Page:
Our professors even tried to frighten us, warning that there were no jobs in art history, but that turned out to not be the case. It was just around that time that Japan was experiencing a museum boom, and local governments all across the country started building facilities of their own. Keio graduates ended up flooding the art world during Japan’s bubble economy in the 1970s and ’80s because there were only a handful of universities in Japan teaching aesthetics and art history at the time. We weren’t organized in any way, but we stood out to the point that we were given the unfortunate moniker of the "Keio Mafia." That said, I didn't start working in the art world right after graduation, but instead became an editor at a travel magazine where I had interned as a student. I traveled the world with my trusty camera and was eventually assigned a major job as deputy editor-in-chief. That’s when I finally felt like I was getting somewhere as an editor.
Then at some point, I heard that the Japan Foundation was looking for an art specialist. I had my reservations about leaving my job at the magazine, but I knew this was my chance to break into the art world, a world that I had always wanted to be a part of. I took a chance and applied, and luckily they offered me the position.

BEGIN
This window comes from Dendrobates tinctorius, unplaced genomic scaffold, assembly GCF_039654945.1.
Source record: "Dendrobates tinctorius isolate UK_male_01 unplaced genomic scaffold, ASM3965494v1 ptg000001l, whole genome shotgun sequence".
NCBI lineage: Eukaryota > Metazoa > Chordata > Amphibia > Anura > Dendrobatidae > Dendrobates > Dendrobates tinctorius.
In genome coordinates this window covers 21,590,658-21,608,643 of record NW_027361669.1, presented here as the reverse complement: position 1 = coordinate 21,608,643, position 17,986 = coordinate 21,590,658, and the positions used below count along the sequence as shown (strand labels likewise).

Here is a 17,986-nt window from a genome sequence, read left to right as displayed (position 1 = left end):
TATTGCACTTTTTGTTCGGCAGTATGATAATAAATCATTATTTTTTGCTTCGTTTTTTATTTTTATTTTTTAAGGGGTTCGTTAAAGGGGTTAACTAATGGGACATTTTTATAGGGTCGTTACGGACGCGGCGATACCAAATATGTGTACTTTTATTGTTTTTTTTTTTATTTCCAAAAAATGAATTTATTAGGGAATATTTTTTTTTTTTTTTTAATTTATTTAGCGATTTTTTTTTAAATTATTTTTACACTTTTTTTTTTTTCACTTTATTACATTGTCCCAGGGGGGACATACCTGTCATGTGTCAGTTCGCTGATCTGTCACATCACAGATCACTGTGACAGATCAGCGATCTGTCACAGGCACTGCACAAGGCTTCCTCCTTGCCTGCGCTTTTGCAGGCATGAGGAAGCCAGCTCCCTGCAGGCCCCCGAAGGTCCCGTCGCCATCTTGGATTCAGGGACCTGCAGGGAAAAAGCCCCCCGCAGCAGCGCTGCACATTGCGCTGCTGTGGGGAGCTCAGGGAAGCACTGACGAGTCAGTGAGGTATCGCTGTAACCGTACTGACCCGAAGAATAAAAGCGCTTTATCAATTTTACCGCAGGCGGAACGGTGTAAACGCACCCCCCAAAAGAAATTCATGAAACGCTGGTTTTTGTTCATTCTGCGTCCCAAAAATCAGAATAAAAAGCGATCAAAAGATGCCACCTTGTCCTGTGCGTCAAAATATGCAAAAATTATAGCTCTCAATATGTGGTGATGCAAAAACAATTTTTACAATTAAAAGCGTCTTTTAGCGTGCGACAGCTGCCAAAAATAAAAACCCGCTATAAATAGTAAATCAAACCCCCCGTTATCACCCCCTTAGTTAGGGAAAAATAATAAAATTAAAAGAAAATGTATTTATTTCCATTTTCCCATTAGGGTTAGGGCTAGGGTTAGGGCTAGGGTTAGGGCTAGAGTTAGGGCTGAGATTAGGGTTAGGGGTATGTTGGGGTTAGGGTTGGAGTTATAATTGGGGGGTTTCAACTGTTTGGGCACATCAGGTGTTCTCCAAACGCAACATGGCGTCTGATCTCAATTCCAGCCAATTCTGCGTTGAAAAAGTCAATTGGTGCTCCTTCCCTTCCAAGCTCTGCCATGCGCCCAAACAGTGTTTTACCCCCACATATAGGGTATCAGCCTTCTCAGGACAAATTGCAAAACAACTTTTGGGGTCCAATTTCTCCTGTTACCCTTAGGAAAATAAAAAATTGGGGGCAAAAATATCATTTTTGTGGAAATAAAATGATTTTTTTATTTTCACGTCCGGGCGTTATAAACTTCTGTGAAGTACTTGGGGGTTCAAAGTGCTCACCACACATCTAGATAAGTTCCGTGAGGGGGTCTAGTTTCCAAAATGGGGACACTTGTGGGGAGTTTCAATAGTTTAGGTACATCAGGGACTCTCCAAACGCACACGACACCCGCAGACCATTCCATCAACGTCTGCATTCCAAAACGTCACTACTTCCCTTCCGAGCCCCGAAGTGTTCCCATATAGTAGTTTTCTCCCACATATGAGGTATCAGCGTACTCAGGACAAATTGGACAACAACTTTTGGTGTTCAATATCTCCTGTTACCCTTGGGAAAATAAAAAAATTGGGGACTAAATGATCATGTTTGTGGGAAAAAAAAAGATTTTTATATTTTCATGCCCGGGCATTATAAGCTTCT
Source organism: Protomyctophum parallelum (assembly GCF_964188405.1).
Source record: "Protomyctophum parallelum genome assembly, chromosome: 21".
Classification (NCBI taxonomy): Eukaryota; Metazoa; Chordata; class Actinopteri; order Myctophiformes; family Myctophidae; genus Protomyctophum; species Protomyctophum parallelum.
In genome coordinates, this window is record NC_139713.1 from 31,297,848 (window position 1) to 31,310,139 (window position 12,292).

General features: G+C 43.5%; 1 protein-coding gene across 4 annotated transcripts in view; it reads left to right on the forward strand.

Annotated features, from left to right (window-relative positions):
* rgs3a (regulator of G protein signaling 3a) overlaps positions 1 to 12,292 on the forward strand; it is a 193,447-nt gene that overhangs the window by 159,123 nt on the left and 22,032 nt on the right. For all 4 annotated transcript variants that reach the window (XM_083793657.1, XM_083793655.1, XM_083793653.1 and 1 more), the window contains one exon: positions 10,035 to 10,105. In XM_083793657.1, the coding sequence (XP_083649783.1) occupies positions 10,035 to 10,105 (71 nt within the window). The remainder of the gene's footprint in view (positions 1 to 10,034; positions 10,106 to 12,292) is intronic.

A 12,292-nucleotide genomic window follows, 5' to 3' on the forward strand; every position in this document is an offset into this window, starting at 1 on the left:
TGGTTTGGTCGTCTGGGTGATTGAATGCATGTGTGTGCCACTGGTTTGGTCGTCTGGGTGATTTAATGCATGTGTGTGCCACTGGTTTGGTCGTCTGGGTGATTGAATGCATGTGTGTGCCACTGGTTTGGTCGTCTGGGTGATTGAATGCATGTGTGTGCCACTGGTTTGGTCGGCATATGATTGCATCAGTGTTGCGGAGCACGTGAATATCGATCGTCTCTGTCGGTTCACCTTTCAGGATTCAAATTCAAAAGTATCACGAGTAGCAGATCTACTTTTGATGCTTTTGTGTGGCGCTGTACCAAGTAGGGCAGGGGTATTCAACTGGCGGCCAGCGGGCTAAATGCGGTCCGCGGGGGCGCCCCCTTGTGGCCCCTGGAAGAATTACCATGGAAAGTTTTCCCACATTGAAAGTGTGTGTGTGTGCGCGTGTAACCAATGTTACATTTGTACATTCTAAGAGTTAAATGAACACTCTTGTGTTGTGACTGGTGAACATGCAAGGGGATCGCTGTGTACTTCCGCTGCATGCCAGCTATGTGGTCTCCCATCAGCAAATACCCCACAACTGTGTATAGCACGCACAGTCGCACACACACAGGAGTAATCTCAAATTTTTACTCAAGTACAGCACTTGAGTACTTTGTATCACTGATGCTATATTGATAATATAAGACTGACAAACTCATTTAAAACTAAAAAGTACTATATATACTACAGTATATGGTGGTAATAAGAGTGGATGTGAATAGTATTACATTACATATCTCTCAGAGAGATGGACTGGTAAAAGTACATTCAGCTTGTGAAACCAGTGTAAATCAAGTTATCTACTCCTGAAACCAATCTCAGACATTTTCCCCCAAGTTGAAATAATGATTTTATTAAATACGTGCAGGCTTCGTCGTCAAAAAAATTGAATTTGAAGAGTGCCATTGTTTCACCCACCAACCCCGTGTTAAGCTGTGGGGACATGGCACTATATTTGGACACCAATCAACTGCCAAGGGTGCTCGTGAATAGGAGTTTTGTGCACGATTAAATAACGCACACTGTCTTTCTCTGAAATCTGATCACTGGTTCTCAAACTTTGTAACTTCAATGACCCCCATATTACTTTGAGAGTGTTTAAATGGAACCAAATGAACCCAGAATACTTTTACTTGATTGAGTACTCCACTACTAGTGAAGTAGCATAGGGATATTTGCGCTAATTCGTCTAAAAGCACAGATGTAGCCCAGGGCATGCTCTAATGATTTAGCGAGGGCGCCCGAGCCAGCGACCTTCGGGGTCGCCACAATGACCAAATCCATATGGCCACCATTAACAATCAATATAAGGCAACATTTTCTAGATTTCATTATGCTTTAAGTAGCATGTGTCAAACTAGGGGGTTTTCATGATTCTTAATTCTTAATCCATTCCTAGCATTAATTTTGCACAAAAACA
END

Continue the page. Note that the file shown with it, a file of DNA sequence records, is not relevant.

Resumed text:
-And this was your first definitive step into the art world?
You could say so. But even then I wasn’t involved in art right away. I spent my time building frameworks to facilitate international understanding of Japanese culture, organizing projects and events that showcased Asian music and introduced avant-garde butoh dancers like Tatsumi Hijikata to international audiences. After five years, I was transferred to the art division. That is where I started coordinating international exhibitions like the Venice Biennale. My first foray into contemporary art curation was when I worked as the performing arts coordinator for an event to commemorate the tenth anniversary of the Japan Foundation. I invited a group of five contemporary artists—including the likes of Daniel Buren, Joseph Beuys, and Giulio Paolini—to join an exhibition at the Laforet Museum Harajuku in Tokyo. I assembled a team of contemporary art curators from across the country to gather data and provide commentary on the exhibition, which allowed me to build a network of contemporary art experts and gain recognition in the art world as an expert myself.